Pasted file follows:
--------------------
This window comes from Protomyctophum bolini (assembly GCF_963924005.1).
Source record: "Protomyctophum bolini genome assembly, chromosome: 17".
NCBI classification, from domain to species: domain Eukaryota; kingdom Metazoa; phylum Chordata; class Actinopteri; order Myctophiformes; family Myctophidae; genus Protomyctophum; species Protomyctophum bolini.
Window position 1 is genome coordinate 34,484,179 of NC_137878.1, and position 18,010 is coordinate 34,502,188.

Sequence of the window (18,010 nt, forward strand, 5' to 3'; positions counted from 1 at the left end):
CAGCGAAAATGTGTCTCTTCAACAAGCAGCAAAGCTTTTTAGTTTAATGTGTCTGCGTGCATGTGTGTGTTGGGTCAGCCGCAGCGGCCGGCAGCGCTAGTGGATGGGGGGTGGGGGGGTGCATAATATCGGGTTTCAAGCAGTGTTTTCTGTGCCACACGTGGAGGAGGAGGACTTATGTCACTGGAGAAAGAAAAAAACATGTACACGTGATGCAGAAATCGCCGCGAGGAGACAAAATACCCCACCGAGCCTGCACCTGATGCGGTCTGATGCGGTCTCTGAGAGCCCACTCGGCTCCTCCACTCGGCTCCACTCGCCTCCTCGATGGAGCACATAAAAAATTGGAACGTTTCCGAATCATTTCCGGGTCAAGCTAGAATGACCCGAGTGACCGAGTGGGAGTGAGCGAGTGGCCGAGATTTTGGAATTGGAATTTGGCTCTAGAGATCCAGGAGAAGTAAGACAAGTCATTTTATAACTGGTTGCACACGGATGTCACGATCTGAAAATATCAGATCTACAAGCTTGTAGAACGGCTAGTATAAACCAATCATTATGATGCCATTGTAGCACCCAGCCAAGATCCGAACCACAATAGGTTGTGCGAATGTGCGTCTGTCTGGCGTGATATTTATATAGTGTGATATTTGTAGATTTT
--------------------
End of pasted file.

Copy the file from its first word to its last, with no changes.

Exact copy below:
This window comes from Protomyctophum bolini (assembly GCF_963924005.1).
Source record: "Protomyctophum bolini genome assembly, chromosome: 17".
NCBI classification, from domain to species: domain Eukaryota; kingdom Metazoa; phylum Chordata; class Actinopteri; order Myctophiformes; family Myctophidae; genus Protomyctophum; species Protomyctophum bolini.
Window position 1 is genome coordinate 34,484,179 of NC_137878.1, and position 18,010 is coordinate 34,502,188.

Sequence of the window (18,010 nt, forward strand, 5' to 3'; positions counted from 1 at the left end):
CAGCGAAAATGTGTCTCTTCAACAAGCAGCAAAGCTTTTTAGTTTAATGTGTCTGCGTGCATGTGTGTGTTGGGTCAGCCGCAGCGGCCGGCAGCGCTAGTGGATGGGGGGTGGGGGGGTGCATAATATCGGGTTTCAAGCAGTGTTTTCTGTGCCACACGTGGAGGAGGAGGACTTATGTCACTGGAGAAAGAAAAAAACATGTACACGTGATGCAGAAATCGCCGCGAGGAGACAAAATACCCCACCGAGCCTGCACCTGATGCGGTCTGATGCGGTCTCTGAGAGCCCACTCGGCTCCTCCACTCGGCTCCACTCGCCTCCTCGATGGAGCACATAAAAAATTGGAACGTTTCCGAATCATTTCCGGGTCAAGCTAGAATGACCCGAGTGACCGAGTGGGAGTGAGCGAGTGGCCGAGATTTTGGAATTGGAATTTGGCTCTAGAGATCCAGGAGAAGTAAGACAAGTCATTTTATAACTGGTTGCACACGGATGTCACGATCTGAAAATATCAGATCTACAAGCTTGTAGAACGGCTAGTATAAACCAATCATTATGATGCCATTGTAGCACCCAGCCAAGATCCGAACCACAATAGGTTGTGCGAATGTGCGTCTGTCTGGCGTGATATTTATATAGTGTGATATTTGTAGATTTT